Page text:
# [Proj] C++ code for exact Transverse Mercator Projection

Charles Karney ckarney at sarnoff.com
Tue Sep 16 17:51:06 EDT 2008

```First of all, I posted maxima code for the Transverse Mercator
Projection in

http://lists.maptools.org/pipermail/proj/2008-September/003729.html

There was a 1-letter error in ellint.mac which will have resulted in
incorrect results.  The error is in the smallest term of one of the
expansions of the elliptic integrals and most like the resulting error
is tiny (1e-40 or so).  Anyway, the corrected version is now posted.

Secondly, I've posted a C++ implementation of the Transverse Mercator
projection in

http://charles.karney.info/geographic/TransverseMercatorExact.tgz

Accuracy is about 12 nm over the whole globe.  Unpack the tar file
somewhere convenient, change to the GeographicLib directory, and read
the comment at the top of TransverseMercatorTest.cpp for how to compile
the test program.  The code compiles under Linux and Visual Studio.

This is just a straightforward implementation of transformations given
by Lee in his 1976 monograph.  The resulting code is quite fast.  I
haven't done detailing timing on it.  However I estimate that it's no
more than a "few" times slower than a standard series solution (a la
Krueger).

Here the blurb taken from TransverseMercatorExact.cpp

Implementation of the Transverse Mercator Projection given in

L. P. Lee,
Conformal Projections Based on Elliptic Functions,
(B. V. Gutsell, Toronto, 1976), 128pp.,
ISBN: 0919870163.

[Also appeared as:
Monograph 16, Suppl. No. 1 to Canadian Cartographer, Vol 13.]

The method entails using the Thompson Transverse Mercator as an
intermediate projection.  The projections from the intermediate
coordinates to [phi, lam] and [x, y] are given by elliptic functions.
The inverse of these projections are found by Newton's method with a
suitable starting guess.

The same basic technique was used by

J. Dozier,
Improved Algorithm for Calculation of UTM and Geodetic Coordinates
NOAA Technical Report NESS 81, Sept. 1980

The differences here are:

* Use of real instead of complex arithmetic.  This uses the separation
into real and imaginary parts given by Lee and allows better control
over branch cuts.

* Different (and possibly better?) algorithms for certain elliptic
functions.

* Better starting guesses for Newton's method.  Dozier's guesses lead to
the wrong solution is some cases.  This disqualifies his method for
routine use.

This method gives the correct results for forward and reverse
transformations with the proviso that the reverse transformation may not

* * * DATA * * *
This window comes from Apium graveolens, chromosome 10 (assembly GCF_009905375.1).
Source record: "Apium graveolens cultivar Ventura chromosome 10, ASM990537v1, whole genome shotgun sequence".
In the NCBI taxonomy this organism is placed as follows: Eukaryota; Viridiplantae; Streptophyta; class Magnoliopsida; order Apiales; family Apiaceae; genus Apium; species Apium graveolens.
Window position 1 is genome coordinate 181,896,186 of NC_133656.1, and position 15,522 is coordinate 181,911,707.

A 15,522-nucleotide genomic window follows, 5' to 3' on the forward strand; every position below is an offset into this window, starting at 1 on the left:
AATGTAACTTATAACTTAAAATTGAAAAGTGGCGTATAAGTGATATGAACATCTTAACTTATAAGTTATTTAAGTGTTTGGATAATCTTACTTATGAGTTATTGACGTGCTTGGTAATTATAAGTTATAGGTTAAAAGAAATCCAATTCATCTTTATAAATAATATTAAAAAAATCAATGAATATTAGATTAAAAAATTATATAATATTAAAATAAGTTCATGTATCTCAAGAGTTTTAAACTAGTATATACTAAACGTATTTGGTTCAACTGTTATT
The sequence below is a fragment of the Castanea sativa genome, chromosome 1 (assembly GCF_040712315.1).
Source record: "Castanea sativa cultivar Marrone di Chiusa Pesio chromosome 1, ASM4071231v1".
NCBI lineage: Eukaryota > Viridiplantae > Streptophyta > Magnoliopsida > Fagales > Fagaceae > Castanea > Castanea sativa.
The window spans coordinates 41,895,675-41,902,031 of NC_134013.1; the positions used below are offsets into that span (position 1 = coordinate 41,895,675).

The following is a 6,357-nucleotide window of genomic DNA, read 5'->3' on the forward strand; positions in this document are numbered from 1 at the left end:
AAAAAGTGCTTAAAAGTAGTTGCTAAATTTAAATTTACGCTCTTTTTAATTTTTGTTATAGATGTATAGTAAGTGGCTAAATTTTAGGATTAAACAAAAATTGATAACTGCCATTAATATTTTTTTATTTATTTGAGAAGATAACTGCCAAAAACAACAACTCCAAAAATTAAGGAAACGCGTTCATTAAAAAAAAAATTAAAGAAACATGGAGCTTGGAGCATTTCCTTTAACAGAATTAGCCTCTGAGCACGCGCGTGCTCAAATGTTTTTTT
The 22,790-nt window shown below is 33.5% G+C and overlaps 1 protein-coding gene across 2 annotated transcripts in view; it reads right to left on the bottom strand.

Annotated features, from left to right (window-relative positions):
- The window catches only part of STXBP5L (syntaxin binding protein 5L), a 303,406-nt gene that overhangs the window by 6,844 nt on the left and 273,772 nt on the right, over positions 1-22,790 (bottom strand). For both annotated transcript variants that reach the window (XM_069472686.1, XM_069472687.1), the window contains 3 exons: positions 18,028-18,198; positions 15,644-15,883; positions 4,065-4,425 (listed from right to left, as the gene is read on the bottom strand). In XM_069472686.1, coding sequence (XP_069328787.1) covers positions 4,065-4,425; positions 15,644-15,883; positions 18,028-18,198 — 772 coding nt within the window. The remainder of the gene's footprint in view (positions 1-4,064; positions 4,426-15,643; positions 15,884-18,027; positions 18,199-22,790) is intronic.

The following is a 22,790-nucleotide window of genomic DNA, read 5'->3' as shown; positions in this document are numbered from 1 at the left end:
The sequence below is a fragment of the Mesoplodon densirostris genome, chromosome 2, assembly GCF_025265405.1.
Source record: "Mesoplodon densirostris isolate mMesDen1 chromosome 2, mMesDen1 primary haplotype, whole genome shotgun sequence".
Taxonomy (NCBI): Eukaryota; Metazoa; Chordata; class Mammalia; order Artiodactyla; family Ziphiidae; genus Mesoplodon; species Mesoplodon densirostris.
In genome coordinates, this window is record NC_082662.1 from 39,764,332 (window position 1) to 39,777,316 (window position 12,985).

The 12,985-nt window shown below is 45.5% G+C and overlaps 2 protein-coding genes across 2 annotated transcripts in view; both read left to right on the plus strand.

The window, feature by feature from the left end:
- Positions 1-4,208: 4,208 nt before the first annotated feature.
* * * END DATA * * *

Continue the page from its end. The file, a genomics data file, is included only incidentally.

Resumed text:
yield a sensible result if the input [x,y] is too far outside the set of
[x,y] obtained from the forward transformation.  The maximum error is
about 12nm (ground distance) for the forward and reverse
transformations.  The error in the convergence is 3e-9", the relative
error in the scale is 1e-11.  The method is "exact" in the sense that
the errors are close to the round-off limit and that no changes are
needed in the algorithms for them to be used with reals of a higher
precision (e.g., long double).

This implementation and notation closely follows Lee, with the following
exceptions:

Lee    here    Description
x/a    xi      Northing (unit Earth)
y/a    eta     Easting (unit Earth)
s/a    sigma   xi + i * eta
y      x       Easting
x      y       Northing
k      e       eccentricity
k^2    mu      elliptic function parameter
k'^2   mv      elliptic function complementary parameter
m      k       scale

Minor alterations have been made in some of Lee's expressions in an
attempt to control round-off.  For example atanh(sin(phi)) is replaced
by asinh(tan(phi)) which maintains accuracy near phi = pi/2.  Such
changes are noted in the code.

Loose ends:

Testing only done for WGS84 eccentricity.  Things that might go wrong
are other eccentricities: (1) Failure to converge most likely for much
higher eccentricity.  This will require refining the starting guesses
for the Newton's iterations.  (2) Failure with a sphere.  The basic
formulation carries over to the sphere with no problem.  Some attention
might need to be paid to the treatment of the singularity for phi=0,
lam=90.

The singularity at phi=90 is handled safely.  There's another
singularity (with the intermediate projection) at phi=0, lam=90*(1-e).
This is handled by using a Taylor expansion about the singularity.  This
gives a good enough starting guess for Newton's method to converge.
However detailed testing in the immediate neighborhood of the
singularity has not been done.  If there is a problem it can be handled
easily by treating the singularity specially.

The initial guesses for Newton's method are a little ad hoc.  Probably
better guesses can be used and so one or more iterations of Newton's
method can be skipped.

An analysis of the reverse transformation of "out-of-bounds" points has
not been done.  In particular it would be nice to determine the limits
of the correct reverse transformation.  These limits will of course
depend sensitively on the initial guess for Newton's method for the
reverse transformation.  (The out-of-bounds points in the "opposite"
hemisphere.)

--
Charles Karney <ckarney at sarnoff.com>
Sarnoff Corporation, Princeton, NJ 08543-5300

URL: http://charles.karney.info
Tel: +1 609 734 2312
Fax: +1 609 734 2662
```